Lakota school officials are happy to report some overly crowded buses this fall, overflowing not with students but donated food and other basic items for a local pantry serving needy families.
The school system’s annual “Stuff the Bus” campaign did just that at a record level with donations up 45% over last year’s fall campaign, Lakota officials said.
Timing of the bounty collected by many of Lakota’s 17,200 students comes as Reach Out Lakota’s pantry was also seeing record demand by low-income families in both West Chester and Liberty townships, which comprise the school district.
Independence Elementary led the charge among Lakota’s 24 school buildings this year, collecting more than 3,300 donations. Leaders from both Lakota and Reach Out Lakota recently presented the lead students from the school with a special trophy that goes to the top school each year.
“Reach Out Lakota is such a tremendous partner that does so much for our families and we are glad to keep this tradition alive as long as there is a need,” said Lakota Superintendent Matt Miller, in a released statement.
“An added bonus is that this continues to be a great learning opportunity at all grade levels about the importance of community service and civic leadership,” said Miller.
Lakota’s Stuff the Bus is the largest annual collection for the primary relief organization for families in the school system.
It comes during its busiest month of the year and at a time when the shelves are emptying out. In 2021, the organization gave out over 230,000 meals to nearly 10,000 individuals. That’s the equivalent of almost 277,000 pounds of food valued at over $350,000.
“The generosity of our community never ceases to amaze me,” said Reach Out Lakota CEO and executive director Scott Stephens, noting that the organization has served about 1,700 more household members through September 2022 than the same time period last year.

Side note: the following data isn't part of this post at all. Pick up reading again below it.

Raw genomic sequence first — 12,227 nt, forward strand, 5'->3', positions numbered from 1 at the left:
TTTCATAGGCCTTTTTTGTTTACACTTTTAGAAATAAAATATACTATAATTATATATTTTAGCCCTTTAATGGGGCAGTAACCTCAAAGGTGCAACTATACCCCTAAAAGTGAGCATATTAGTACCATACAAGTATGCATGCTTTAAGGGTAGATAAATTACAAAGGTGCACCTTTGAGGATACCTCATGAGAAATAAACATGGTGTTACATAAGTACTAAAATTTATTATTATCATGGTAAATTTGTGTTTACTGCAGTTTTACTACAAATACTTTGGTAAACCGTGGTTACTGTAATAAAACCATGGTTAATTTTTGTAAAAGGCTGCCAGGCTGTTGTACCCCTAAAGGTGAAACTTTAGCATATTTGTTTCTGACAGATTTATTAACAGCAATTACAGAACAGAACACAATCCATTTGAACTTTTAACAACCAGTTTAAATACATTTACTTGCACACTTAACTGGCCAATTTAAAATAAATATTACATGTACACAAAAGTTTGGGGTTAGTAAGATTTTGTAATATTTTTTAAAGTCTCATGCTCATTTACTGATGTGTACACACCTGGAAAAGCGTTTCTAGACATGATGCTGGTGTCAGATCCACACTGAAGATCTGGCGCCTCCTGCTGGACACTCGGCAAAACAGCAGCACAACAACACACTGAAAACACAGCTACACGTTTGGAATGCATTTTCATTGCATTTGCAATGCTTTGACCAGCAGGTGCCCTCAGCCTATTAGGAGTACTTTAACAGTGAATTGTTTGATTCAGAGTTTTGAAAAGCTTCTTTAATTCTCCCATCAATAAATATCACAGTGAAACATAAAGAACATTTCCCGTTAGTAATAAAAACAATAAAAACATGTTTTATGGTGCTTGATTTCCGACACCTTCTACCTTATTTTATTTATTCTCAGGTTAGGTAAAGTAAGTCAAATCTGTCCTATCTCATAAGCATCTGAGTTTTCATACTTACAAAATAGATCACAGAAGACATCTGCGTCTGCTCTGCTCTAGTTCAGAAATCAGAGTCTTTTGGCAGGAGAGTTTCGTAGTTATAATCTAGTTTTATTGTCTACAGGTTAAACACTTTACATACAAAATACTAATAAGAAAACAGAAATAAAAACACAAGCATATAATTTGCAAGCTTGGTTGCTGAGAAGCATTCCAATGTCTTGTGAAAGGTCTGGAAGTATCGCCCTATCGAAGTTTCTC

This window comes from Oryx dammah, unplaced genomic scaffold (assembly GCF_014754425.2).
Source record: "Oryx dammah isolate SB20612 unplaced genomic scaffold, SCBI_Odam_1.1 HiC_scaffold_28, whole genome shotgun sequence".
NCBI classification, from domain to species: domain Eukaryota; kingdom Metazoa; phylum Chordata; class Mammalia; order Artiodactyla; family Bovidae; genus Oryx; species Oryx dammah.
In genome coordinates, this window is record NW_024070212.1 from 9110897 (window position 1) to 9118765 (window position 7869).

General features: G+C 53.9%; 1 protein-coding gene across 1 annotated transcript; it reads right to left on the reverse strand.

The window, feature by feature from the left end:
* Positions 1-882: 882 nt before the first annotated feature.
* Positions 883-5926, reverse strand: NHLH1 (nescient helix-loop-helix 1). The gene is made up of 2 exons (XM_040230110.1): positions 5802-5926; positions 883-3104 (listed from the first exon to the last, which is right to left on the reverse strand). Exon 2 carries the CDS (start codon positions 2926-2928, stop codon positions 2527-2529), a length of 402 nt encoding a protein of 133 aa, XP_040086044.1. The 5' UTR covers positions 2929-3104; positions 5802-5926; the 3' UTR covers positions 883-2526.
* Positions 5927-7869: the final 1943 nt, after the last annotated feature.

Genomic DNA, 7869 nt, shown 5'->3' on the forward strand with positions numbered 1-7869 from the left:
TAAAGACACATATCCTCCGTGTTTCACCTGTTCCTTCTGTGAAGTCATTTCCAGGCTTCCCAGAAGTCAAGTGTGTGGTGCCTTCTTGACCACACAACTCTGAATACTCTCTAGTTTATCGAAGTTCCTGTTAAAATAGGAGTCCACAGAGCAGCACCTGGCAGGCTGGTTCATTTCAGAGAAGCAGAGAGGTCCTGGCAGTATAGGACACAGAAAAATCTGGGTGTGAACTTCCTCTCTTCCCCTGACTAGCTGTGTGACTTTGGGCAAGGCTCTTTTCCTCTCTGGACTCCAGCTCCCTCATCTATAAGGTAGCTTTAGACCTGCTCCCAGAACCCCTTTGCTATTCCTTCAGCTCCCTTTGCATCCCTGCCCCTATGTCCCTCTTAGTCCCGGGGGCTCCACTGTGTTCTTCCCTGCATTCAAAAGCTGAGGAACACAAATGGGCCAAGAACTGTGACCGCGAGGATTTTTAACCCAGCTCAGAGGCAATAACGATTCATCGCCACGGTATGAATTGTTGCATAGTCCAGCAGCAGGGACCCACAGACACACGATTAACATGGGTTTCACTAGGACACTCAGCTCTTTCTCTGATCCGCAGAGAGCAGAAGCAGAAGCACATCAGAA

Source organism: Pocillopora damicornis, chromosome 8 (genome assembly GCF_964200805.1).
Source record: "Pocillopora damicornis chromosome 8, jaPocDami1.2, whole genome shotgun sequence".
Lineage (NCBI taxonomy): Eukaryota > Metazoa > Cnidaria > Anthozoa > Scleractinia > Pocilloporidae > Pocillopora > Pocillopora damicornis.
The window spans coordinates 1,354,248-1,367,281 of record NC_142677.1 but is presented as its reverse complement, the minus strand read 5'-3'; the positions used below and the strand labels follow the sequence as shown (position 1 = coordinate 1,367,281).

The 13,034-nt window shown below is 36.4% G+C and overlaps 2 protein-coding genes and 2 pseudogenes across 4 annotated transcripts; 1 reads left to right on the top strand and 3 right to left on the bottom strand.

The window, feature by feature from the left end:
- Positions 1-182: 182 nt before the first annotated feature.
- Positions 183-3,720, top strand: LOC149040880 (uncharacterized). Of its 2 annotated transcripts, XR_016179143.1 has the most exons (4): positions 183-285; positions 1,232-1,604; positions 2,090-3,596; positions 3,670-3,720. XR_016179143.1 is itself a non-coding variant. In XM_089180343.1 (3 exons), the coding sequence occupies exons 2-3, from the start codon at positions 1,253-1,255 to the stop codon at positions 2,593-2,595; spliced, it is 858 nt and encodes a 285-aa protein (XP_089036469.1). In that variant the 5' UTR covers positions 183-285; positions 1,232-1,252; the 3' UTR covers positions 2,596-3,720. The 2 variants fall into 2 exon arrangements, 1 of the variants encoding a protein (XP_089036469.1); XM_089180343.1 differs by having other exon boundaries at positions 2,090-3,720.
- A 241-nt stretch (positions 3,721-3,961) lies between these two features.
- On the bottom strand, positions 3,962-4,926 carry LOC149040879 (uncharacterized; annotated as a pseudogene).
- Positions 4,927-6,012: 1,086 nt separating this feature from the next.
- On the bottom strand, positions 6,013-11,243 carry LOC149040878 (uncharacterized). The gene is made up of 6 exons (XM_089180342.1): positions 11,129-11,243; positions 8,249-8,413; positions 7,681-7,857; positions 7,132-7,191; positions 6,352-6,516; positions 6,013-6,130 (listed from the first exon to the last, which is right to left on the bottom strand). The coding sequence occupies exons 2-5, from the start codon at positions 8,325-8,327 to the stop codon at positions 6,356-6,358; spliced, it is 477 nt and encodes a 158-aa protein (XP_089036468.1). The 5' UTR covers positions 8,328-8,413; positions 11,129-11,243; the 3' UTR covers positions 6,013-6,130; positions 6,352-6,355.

“I know that everyone is dealing with higher food costs and even so, the Stuff the Bus collection knocked it out of the park once again,” said Stephens.
Lakota officials said: “With student leadership groups at the helm of most schools’ collections and campaigns, students were the driving force behind the drive’s overall success. Particularly in the younger grade levels, the drive became an extension of their classroom learning.”
At Wyandot Early Childhood School, for example, following a recent unit studies lesson all about communities and needs versus wants, second grade teacher Sheila Grammer challenged her students to brainstorm all the different ways they could help their community. In the end, her class committed to “convince the Wyandot community to give food to Reach Out Lakota,” as written on a poster hanging front and center in her classroom.
“They learned so much through this process,” Grammer said, “including how to help their own community meet its needs and wants.”
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